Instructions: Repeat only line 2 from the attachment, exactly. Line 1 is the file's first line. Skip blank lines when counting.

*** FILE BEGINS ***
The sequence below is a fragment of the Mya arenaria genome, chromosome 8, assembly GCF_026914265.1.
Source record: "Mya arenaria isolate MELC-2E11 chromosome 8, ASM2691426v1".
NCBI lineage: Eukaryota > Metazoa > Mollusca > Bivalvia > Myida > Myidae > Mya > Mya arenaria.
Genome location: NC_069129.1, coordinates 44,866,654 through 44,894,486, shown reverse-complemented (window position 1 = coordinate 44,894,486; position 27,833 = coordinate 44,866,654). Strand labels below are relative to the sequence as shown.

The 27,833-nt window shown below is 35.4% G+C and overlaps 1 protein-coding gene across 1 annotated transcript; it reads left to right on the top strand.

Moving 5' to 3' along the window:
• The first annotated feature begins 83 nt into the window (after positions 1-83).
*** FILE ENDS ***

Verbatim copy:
Source record: "Mya arenaria isolate MELC-2E11 chromosome 8, ASM2691426v1".